Instance Hooks

Beginning with Excel 97, Microsoft began using Visual Basic as the programming language to write macros. In earlier versions of Excel, you had to create a macro sheet to use the NvsInstanceHook. Now, whether recording your macro or writing Visual Basic code within the Visual Basic Editor, you can invoke the PS/nVision Instance Hook directly from the module within a Visual Basic project without having to create a macro sheet.

Note: NvsInstanceHook is not supported in OpenXML mode.

Instance hooks enable user-written macros to be executed by PS/nVision after delivering the data to a report instance but before saving the instance. Instance hooks are supported for both matrix and tabular layout sheets. With an instance hook, you can:

  • Refresh a pivot table based on data delivered in the instance.

  • Change the delivered outline level.

    For example, compress reports so the user starts with the top level.

  • Apply subtotals or AutoFilter to data delivered in a tabular instance.

  • Do high-level zero-suppression or resort data.

  • In general, use Excel features that can't be applied in the layout because they require data.

Within an Instance Hook macro, you can call any other Visual Basic methods or functions. But you should avoid calling PS/nVision functions and closing Excel.

To use instance hooks, identify the layout sheets in the layout workbook (.XNV file) to which you want to apply post-delivery processing. For each sheet, define the name NvsInstanceHook to refer to the name of the first cell of an Excel 4 macro sheet or the name of a Visual Basic procedure.

The defined name NvsInstanceHook is sheet-specific. You need to either define the same name on multiple sheets or, the preferred method, enter the sheet name and an exclamation point (!) with the name when defining it. By doing this you can fire different macros for different layout sheets in the same workbook. The resulting name looks like Sheet1!NvsInstanceHook.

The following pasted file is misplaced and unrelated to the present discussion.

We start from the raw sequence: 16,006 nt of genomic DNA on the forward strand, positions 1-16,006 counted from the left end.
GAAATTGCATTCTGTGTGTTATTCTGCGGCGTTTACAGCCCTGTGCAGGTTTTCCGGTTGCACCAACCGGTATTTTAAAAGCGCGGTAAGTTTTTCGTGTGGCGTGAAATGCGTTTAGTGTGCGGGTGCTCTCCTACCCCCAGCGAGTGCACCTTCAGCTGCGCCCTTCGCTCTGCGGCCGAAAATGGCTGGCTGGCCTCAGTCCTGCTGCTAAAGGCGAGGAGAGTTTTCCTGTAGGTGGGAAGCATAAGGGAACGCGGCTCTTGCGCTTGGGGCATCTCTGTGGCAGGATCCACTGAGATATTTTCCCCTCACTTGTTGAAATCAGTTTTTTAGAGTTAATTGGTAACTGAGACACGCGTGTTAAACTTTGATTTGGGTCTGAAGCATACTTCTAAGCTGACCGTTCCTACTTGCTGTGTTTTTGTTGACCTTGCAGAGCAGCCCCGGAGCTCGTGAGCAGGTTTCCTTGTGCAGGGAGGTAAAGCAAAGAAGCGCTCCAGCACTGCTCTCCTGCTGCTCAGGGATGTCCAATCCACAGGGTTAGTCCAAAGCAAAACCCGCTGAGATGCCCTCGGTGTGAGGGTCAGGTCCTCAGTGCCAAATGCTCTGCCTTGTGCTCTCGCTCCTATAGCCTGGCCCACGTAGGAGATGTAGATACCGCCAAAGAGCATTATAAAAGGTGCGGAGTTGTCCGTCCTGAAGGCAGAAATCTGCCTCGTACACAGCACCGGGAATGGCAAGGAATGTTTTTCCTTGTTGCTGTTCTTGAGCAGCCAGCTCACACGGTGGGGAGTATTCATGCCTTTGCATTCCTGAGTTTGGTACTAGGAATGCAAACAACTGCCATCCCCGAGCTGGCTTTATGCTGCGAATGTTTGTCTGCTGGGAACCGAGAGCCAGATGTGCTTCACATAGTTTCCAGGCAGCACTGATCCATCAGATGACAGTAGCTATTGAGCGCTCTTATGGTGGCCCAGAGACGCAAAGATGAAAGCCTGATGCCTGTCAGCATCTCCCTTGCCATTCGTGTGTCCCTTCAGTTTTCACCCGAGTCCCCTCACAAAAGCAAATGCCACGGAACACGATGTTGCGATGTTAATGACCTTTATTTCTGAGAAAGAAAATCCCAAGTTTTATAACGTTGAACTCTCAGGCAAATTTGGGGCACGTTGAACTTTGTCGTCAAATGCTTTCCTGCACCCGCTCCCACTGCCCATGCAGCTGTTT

To record a macro from within Microsoft Excel, select Tools > Macro > Record a Macro.

To write a macro from within Microsoft Excel, select Tools > Macro > Visual Basic Editor.

Image: A sample macro

This example shows a module that combines a recorded macro with additional code that has been added through the editor.

A sample macro

The macro applies bold and right-aligns the nPloded TimeSpan columns, collapses the outline of the nPloded rows and columns, and saves the instance.

After creating the macro module, return to your PS/nVision layout and attach it using NvsInstanceHook.

To attach a macro using NvsInstance Hook in PS/nVision:

  1. Select the cell in the layout in PS/nVision.

  2. Select Insert > Name > Define from the toolbar.

    For the name, enter the sheet name followed by an exclamation point and the text NvsInstanceHook. For example, Sheet 1!NvsInstanceHook.

  3. Enter the name of the macro in the Refers to field.

    For the name, enter the name of Excel Visual Basic Module, where the macro is located, followed by a period and the name of the Excel VB Macro. For example, Module1.MacroName.

  4. Click the Add button.

  5. Click the OK button.

    Your macro is executed after the PS/nVision Instance is created.